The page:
The development of IO as a gold standard at first line has opened new perspectives of the use of TKIs and among them lenvatinib as a second line therapy. In vitro studies of PD-1 inhibitor demonstrated that anti-PD-1 antibodies can remain bound to CD8+ T cells for more than 20 weeks [27]. The introduction of a TKI, and among them, lenvatinib, could act synergistically with anti-PD-1 antibodies even after the interruption of the immunotherapy. Aoki et al. reported encouraging results of lenvatinib when used after failure of PD-1/PD-L1 antibodies [28]. The ORR was 55.6%, the DCR was 86.1%, PFS was 10 months, and OS was 15.8 months. The OS since initiation of ICI therapy was 29.8 months, which is much longer than that conferred by lenvatinib alone as first-line therapy [29]. Yamauchi et al. conducted a study of 40 patients with HCC and reported that lenvatinib achieved a high response rate (81%) in tumours with a high expression of FGFR4 [30]. In addition, treatment with lenvatinib resulted in longer PFS in patients with a high FGFR4 expression than in those without FGFR4 expression (5.5 vs. 2.7 months, respectively), indicating that lenvatinib shows higher antitumour activity against tumours with high FGFR4 expression. However, there is a positive correlation between β-catenin mutations and FGFR4 expression, and its expression is higher in the population of tumours with WNT/β-catenin-activating mutations, which are found in approximately 20–30% of all HCCs [23][28][30][31].
Thus, even in patients who did not respond well to previous treatment with atezolizumab plus bevacizumab due to β-catenin activating mutations, subsequent treatment with lenvatinib would still provide better results due to its potent inhibitory effect on FGFR4.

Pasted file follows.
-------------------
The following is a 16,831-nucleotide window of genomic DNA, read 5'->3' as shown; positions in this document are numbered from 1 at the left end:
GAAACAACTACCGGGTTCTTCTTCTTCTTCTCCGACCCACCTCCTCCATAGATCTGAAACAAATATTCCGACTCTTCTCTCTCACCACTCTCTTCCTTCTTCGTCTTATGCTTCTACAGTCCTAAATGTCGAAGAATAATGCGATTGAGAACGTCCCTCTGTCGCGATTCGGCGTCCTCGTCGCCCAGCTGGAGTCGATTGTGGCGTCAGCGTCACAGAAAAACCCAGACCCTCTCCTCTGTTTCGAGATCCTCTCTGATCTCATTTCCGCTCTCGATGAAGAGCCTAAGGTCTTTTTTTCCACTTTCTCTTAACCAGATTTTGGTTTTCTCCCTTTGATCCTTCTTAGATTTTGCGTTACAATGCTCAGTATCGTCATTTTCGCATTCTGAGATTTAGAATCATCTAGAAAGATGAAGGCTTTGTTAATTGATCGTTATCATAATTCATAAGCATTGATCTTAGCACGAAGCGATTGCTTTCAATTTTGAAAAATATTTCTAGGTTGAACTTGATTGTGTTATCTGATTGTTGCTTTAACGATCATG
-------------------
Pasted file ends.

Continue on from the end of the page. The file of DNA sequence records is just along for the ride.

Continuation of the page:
A multinational, multicentre, and retrospective study reported clinical outcomes of patients who received subsequent systemic therapies after progression on atezolizumab-bevacizumab [32]. Of the 49 patients, 19 received lenvatinib. The ORR and DCR were 6.1 and 63.3%, respectively, across all patients. With a median follow-up duration of 11.0 months, PFS and OS were 3.4 months (95 CI 1.8–4.9) and 14.7 months (95% CI 8.1–21.2), respectively. Median PFS with lenvatinib was significantly longer than with sorafenib (6.1 vs. 2.5 months; p = 0.004), although there was no significant difference in median OS (16.6 vs. 11.2 months; p = 0.347). Patients treated with sorafenib had significantly more hand–foot syndromes than those treated with lenvatinib (69.0 vs. 26.3%, p = 0.004), while patients with lenvatinib seemed to have more fatigue and hypertension than those with sorafenib (fatigue; 42.1 vs. 17.2%, p = 0.058, and hypertension; 42.1 vs. 17.2%, p = 0.058).
In addition, a retrospective study has recently investigated the potential use of lenvatinib (based on real-life experience and in vitro assessment) as second-line for patients intolerant to sorafenib, and as third-line for patients resistant to regorafenib [33]. The results suggest that lenvatinib is active and safe as a second/third-line treatment for unresectable HCC. Another study in a few patients treated with at least three different systemic therapies also reported the efficacy of lenvatinib as later treatment, with a tolerable toxicity profile [34].
Cabozantinib has demonstrated an improved OS and PFS in the phase 3 CELESTIAL study and is now validated for patients progressive after sorafenib [35]. Only retrospective data are available about the use of cabozantinib after ICI in HCC. In the recent multinational multicentre retrospective study of 49 patients who received subsequent systemic therapy after progression on atezolizumab-bevacizumab, only one received cabozantinib as second line [32]. There is not enough evidence in the literature to choose from the four available TKIs after failure of atezolizumab and bevacizumab.